Faceless doctors shuffle through the hallway. Theirs are the same impersonal expressions I've memorized for three months. Tissues, needle syringes, and a button to call for reluctant assistance decorate this bleak room. Despite the dominance of gray and white in my surroundings, the window is my portal to crimson skies as the sun sets over the horizon. Red, orange, and yellow leaves glide through the air gracefully until reaching the ground with a defeated thud. On a nearby tree, a single leaf clings to it's branch like a boy to his mother's skirt.
The nurse enters the room to begin her daily ritual. She greets me with a smile and begins preparing my pills and shots. My eyes race across the list of medications she holds in her hands. The words blend together like an ocean of letters,though each one is written with cold precision. Side effects, adverse effects, antioxidant effects of cancer stack atop one another to present the message that is already implanted into my brain. A memory resurfaces reminding me my former life is over.
I felt missed during my first three week in this room. Piles of cards and gifts flowed from the tables. Snacks, colorful balloons, and aromatic daisies brightened my environment. However, time passed and the presents began to diminish until only a single card remained. Visitors, dwindled too until only solitude remained. Finally, an epiphany came to me. All these cards and gifts, expressing their sympathy had turned into a class project. In kindergarten, if a friend was sick, all the students made one big card and signed it. My misfortune was no exception for a project. Eventually, only my parents visited me daily. I became obsessed with the trees that withstood the wind by my window. The world passed by me with no hesitation.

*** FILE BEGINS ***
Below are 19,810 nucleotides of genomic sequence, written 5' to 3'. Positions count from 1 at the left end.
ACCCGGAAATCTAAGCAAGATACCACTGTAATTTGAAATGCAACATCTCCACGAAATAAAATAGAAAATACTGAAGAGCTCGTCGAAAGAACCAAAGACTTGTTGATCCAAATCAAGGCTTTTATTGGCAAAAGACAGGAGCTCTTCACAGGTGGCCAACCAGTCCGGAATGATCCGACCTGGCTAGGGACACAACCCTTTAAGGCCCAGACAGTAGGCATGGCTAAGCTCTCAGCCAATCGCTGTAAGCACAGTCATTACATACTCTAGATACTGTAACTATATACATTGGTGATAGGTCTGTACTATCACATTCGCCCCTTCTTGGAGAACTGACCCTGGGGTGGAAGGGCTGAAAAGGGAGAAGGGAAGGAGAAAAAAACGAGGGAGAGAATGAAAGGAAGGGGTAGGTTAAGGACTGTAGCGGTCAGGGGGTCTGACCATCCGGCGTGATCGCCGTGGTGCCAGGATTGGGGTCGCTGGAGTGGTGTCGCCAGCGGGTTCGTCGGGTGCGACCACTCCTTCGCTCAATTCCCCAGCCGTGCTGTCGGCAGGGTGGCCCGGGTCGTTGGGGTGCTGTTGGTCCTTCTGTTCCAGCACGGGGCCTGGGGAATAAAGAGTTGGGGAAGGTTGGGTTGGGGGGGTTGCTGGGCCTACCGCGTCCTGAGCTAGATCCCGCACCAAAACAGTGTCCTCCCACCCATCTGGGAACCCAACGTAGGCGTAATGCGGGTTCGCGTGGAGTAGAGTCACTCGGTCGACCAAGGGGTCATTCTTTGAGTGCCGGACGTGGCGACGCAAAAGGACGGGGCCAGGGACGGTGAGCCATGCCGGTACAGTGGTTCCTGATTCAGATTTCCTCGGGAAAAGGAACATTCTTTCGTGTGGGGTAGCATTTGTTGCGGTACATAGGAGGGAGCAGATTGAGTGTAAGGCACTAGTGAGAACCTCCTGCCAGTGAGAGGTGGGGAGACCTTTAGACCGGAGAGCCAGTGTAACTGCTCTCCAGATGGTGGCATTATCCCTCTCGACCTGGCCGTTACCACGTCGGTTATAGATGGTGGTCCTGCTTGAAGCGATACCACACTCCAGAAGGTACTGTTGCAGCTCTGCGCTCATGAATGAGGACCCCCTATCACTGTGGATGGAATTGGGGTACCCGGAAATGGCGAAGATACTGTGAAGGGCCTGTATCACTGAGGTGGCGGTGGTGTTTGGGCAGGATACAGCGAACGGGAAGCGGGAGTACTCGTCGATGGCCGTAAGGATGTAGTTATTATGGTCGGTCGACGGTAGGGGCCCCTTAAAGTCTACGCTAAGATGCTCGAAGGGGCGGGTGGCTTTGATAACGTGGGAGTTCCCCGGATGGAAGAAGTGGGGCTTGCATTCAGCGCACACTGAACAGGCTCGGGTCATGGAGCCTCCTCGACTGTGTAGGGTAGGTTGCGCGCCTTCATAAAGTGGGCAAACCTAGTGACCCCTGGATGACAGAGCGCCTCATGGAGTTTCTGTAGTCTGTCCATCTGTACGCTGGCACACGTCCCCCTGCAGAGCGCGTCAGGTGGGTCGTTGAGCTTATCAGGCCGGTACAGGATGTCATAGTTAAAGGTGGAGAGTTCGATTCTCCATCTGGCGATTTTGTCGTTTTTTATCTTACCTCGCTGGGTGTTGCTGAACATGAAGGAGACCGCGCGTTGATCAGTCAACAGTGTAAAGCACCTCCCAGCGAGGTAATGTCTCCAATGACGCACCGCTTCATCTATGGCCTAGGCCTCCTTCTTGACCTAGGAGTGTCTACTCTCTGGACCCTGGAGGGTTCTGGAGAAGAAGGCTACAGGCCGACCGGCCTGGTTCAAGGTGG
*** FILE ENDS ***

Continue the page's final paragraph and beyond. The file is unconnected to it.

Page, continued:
The doctor enters the room with my parents today. His ironed face no longer fills me with uneasiness. He takes a seat beside my bed and takes a deep breath. Mom's eyes seem prepared to cry at as Doctor Rice shuffles through his papers. “Your skin cancer is beginning to spread faster”, he says. “The medicine hasn't made dramatic improvements. We could start you on chemotherapy with treatments that could destroy the main cancer cells. The rest could be surgically removed afterward.”
“How long it would take for the cancer to be completely removed”, I ask.
He avoids a straight forward reply and says rather vaguely ,“That depends on how well the chemo works and how much of it your body can take.” His eyes are empty of promise.
Who will use my bed once I'm gone, I wonder. Suddenly, my eyes catch the last leaf as it release itself from it's branch and falls to the ground. Momentarily, the janitor rakes it away among the tides of its siblings.
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